1. Is one or more of the criteria of (a) time (b) place (c) people (d) subject and theme (e)form and style (f) social, spiritual and community significance satisfied? (see 4.2.5) Provide an explanation against each criterion selected. Attach separate statement if space insufficient.

  1. The Constantine Collection has satisfied the criteria of (a) time (b) place (c) people (d) subject and theme (e) Social, spiritual and community significance.

  1. Time:

The Constantine Collection comprises documents that span approximately fifty-one (51) years from 1920 to 1971. This period in contemporary world history represents the crumbling of the colonial empire; shifts in the balance of world power with the advent of the Second World War; the quest for sovereignty against colonialism; the rise of nationalism and Independence of island states; Pan Africanism and the Black Power Movement. The Collection is excellent source material for the study of the history of cricket in the West Indies, England and the Commonwealth and the role of cricket as an agent of social mobility. It also highlights the theme of immigration from the Commonwealth in the 1950s and 1960s focussing on India and the West Indies. The Collection presents an excellent window into race relations and the treatment of immigrants in Britain in this critical aspect of British History. In 1965 the Race Relations Act was passed by the Wilson Government “making it a criminal offence to stir up hatred on grounds of race or colour. It became the duty of the newly created Race Relations Board to investigate alleged offences under the Act, and to achieve reconciliation between offended and offending parties.”17 Lord Constantine was a member of this first Race Relations Board and was an integral part of guiding this social transformation.

  1. Place:

When the British Empire still ruled the world, with wealth drawn from its far-flung colonies there came from Trinidad and Tobago a black Cricketer -Learie Constantine who captured the imagination of the Empire. As a professional cricketer and coach, Lord Constantine was known in every country where the sport of cricket was played, “not only on but off the field this all-rounder made his mark. He is to be placed as an ambassador with Lord Hawke, Pelham Warner and Sir Frank Worrell. They travelled far and travelled wide and where they passed the blossoms and flowers of cricket bloomed or sprouted,”18in the Caribbean, England, Australia, New Zealand, Great Britain, Scotland, Ireland, Ceylon, Sri Lanka and Africa. In the Borough of Nelson where he had made his home he was made an Honorary Freeman the “sixth Freeman in the seventy-four years since the town was incorporated as a Borough.”19Where Lord Constantine had not travelled physically his thoughts and philosophies on cricket were carried worldwide through his books, newspaper and magazine articles and BBC broadcasts.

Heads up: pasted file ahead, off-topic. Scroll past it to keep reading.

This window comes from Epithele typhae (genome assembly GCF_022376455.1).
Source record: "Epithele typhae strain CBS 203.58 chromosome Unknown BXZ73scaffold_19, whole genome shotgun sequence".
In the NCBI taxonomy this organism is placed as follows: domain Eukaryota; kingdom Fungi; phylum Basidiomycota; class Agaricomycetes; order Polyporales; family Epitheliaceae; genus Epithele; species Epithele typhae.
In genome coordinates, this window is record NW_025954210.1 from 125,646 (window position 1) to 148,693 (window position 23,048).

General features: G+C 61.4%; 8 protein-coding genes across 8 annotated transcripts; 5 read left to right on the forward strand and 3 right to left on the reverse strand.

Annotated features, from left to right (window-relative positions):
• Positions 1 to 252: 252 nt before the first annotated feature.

In Willesden, London at the Learie Constantine Centre, lies a bronze bust of Lord Constantine by renowned Irish sculptor, Mary Quinn, known for her finely sculpted portrait busts and figures in bronze. In Trinidad and Tobago, are two landmarks locations, the Learie Constantine Stand at the Queen’s Park Oval, Port of Spain and the Constantine Park, Tunapuna both of which were named in his honour.

  1. People

The Constantine Collection is significant because of the unparalleled accomplishments of the man, on whom the highest honour has been placed both in his homeland and in the United Kingdom. Although Lord Constantine did not attend secondary school he was able to use his skills to become one of the world’s greatest cricketers, respected authority on cricket, author and lawyer. He was the recipient of several awards including: Wisden Cricketer of the year 1940; Member of the Order of the British Empire, 1945. Lord Constantine qualified as a lawyer in 1954 and was called to the Bar (UK) in 1955 and in Trinidad and Tobago. He became Sir Learie Constantine in 1962 and was made Honorary Master of the Bench 1963. In the same year he was featured on popular BBC TV series-‘This is your Life’. In 1969, he was made lifetime member of the House of Lords and installed as Baron. In his country Trinidad and Tobago, he was featured on the Trinidad and Tobago postage stamp 1988. “Twenty-nine years after his death, the Nelson Leader hailed Constantine as one of Nelson's two men of the millennium.”20 Posthumously he was awarded the Trinity Cross, Trinidad and Tobago’s highest honour in 1971, and was inducted into the West Indian Tobacco Sports Foundation Hall of Fame in 1984.